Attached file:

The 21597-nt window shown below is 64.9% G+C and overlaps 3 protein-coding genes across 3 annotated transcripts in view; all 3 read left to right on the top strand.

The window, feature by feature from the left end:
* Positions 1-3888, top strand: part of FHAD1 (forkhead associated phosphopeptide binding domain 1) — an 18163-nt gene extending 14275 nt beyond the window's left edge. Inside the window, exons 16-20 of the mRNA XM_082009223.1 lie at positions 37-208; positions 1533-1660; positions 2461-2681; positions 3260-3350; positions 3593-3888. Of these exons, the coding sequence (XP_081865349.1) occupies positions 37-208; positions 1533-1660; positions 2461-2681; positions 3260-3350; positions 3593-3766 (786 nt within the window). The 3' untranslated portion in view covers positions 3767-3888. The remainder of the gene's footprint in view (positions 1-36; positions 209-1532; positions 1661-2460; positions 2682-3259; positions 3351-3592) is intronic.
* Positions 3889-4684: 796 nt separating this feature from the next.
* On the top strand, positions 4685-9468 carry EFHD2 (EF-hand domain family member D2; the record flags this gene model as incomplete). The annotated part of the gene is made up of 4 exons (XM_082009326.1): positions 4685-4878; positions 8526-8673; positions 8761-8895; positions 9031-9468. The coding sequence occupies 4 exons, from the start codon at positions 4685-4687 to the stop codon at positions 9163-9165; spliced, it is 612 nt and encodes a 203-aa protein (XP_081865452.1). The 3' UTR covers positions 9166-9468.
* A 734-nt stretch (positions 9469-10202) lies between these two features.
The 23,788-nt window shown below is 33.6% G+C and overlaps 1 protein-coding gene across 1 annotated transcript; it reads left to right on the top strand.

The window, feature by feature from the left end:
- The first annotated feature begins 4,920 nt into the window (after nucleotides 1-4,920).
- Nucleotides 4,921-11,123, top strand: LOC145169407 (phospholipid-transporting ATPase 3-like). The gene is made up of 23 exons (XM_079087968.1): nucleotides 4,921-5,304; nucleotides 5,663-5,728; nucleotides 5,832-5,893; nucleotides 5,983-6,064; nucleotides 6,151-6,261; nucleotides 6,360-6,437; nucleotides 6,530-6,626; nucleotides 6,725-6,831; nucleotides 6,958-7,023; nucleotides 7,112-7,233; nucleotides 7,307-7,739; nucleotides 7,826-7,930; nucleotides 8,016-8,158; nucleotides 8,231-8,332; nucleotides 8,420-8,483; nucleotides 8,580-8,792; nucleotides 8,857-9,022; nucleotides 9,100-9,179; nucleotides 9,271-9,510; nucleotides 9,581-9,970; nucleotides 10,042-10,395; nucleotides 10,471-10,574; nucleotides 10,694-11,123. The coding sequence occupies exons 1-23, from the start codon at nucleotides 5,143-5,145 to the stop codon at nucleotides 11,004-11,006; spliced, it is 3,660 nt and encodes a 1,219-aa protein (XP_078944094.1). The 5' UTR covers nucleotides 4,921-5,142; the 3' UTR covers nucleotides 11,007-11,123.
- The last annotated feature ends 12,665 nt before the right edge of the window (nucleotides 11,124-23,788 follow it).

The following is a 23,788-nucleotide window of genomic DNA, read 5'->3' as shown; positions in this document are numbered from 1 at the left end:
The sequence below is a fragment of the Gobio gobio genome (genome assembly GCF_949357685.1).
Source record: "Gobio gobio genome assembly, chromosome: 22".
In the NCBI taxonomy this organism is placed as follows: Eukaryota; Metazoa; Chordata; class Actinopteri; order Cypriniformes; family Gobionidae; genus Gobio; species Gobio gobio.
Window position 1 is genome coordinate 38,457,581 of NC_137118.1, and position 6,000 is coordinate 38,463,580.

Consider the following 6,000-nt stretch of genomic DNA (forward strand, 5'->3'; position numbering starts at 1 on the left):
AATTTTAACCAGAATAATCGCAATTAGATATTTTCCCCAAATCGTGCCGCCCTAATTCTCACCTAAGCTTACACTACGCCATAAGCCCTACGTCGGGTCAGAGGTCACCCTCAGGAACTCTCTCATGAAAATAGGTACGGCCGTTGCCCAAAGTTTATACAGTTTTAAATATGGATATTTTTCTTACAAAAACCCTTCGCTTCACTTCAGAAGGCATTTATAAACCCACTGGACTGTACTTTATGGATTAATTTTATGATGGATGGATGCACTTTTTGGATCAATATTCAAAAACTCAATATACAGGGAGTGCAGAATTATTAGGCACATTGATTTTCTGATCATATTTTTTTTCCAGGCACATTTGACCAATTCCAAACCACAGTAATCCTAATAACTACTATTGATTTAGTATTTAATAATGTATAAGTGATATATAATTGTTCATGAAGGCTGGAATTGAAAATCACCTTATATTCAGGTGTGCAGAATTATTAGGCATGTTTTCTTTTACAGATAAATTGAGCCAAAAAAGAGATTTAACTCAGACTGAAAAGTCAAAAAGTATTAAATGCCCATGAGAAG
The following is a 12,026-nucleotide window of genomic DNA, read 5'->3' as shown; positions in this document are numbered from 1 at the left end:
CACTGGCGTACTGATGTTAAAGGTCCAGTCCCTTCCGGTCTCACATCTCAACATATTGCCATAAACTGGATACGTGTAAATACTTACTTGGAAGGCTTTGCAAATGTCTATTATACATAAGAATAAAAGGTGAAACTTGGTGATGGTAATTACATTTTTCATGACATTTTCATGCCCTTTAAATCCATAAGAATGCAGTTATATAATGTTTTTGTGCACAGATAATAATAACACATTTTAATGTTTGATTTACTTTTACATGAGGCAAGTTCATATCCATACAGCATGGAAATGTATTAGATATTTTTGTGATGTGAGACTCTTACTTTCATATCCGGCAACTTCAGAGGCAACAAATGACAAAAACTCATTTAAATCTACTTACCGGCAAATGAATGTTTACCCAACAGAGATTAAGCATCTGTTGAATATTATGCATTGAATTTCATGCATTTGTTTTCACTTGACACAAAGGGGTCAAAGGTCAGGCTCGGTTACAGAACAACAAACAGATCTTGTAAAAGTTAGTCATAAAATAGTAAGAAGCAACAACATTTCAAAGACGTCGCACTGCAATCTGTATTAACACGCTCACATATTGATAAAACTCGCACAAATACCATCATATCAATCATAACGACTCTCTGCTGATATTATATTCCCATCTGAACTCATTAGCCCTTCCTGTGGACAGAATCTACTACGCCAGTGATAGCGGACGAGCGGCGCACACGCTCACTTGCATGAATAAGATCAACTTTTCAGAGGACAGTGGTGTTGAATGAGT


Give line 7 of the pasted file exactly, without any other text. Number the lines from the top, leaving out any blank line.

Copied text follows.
The 23,788-nt window shown below is 33.6% G+C and overlaps 1 protein-coding gene across 1 annotated transcript; it reads left to right on the top strand.